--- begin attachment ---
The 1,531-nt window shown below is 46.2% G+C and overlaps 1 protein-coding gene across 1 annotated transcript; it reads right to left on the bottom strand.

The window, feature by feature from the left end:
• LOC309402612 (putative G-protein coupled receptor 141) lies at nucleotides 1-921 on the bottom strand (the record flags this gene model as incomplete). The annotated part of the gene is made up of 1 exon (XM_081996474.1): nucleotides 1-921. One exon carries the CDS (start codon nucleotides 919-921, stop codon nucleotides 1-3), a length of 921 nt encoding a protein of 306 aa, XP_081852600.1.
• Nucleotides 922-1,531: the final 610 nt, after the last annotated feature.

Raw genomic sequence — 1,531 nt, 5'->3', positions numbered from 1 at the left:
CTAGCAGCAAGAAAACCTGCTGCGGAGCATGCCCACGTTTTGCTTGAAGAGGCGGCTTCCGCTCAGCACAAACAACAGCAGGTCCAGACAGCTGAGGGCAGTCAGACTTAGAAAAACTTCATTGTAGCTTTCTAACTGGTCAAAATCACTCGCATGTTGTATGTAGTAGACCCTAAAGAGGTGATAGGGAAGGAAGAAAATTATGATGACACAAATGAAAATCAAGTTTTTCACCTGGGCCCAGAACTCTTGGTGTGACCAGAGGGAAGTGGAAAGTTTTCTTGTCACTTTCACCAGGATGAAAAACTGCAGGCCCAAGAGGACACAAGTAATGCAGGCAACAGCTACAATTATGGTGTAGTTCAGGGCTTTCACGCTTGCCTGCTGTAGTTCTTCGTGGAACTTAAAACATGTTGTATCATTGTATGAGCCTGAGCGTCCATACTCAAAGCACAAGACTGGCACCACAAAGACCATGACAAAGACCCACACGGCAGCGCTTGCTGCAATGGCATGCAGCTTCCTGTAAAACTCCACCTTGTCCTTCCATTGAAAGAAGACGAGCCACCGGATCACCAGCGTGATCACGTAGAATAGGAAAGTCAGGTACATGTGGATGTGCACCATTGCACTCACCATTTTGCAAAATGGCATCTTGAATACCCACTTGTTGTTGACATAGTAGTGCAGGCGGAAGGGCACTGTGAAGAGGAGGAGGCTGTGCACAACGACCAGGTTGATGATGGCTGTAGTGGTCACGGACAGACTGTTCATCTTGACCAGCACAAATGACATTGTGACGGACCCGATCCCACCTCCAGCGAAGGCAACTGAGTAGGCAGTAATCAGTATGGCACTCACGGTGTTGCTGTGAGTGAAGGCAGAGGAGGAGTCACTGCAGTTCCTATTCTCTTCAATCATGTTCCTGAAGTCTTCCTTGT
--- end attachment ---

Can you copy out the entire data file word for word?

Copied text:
The 1,531-nt window shown below is 46.2% G+C and overlaps 1 protein-coding gene across 1 annotated transcript; it reads right to left on the bottom strand.

The window, feature by feature from the left end:
• LOC309402612 (putative G-protein coupled receptor 141) lies at nucleotides 1-921 on the bottom strand (the record flags this gene model as incomplete). The annotated part of the gene is made up of 1 exon (XM_081996474.1): nucleotides 1-921. One exon carries the CDS (start codon nucleotides 919-921, stop codon nucleotides 1-3), a length of 921 nt encoding a protein of 306 aa, XP_081852600.1.
• Nucleotides 922-1,531: the final 610 nt, after the last annotated feature.

Raw genomic sequence — 1,531 nt, 5'->3', positions numbered from 1 at the left:
CTAGCAGCAAGAAAACCTGCTGCGGAGCATGCCCACGTTTTGCTTGAAGAGGCGGCTTCCGCTCAGCACAAACAACAGCAGGTCCAGACAGCTGAGGGCAGTCAGACTTAGAAAAACTTCATTGTAGCTTTCTAACTGGTCAAAATCACTCGCATGTTGTATGTAGTAGACCCTAAAGAGGTGATAGGGAAGGAAGAAAATTATGATGACACAAATGAAAATCAAGTTTTTCACCTGGGCCCAGAACTCTTGGTGTGACCAGAGGGAAGTGGAAAGTTTTCTTGTCACTTTCACCAGGATGAAAAACTGCAGGCCCAAGAGGACACAAGTAATGCAGGCAACAGCTACAATTATGGTGTAGTTCAGGGCTTTCACGCTTGCCTGCTGTAGTTCTTCGTGGAACTTAAAACATGTTGTATCATTGTATGAGCCTGAGCGTCCATACTCAAAGCACAAGACTGGCACCACAAAGACCATGACAAAGACCCACACGGCAGCGCTTGCTGCAATGGCATGCAGCTTCCTGTAAAACTCCACCTTGTCCTTCCATTGAAAGAAGACGAGCCACCGGATCACCAGCGTGATCACGTAGAATAGGAAAGTCAGGTACATGTGGATGTGCACCATTGCACTCACCATTTTGCAAAATGGCATCTTGAATACCCACTTGTTGTTGACATAGTAGTGCAGGCGGAAGGGCACTGTGAAGAGGAGGAGGCTGTGCACAACGACCAGGTTGATGATGGCTGTAGTGGTCACGGACAGACTGTTCATCTTGACCAGCACAAATGACATTGTGACGGACCCGATCCCACCTCCAGCGAAGGCAACTGAGTAGGCAGTAATCAGTATGGCACTCACGGTGTTGCTGTGAGTGAAGGCAGAGGAGGAGTCACTGCAGTTCCTATTCTCTTCAATCATGTTCCTGAAGTCTTCCTTGT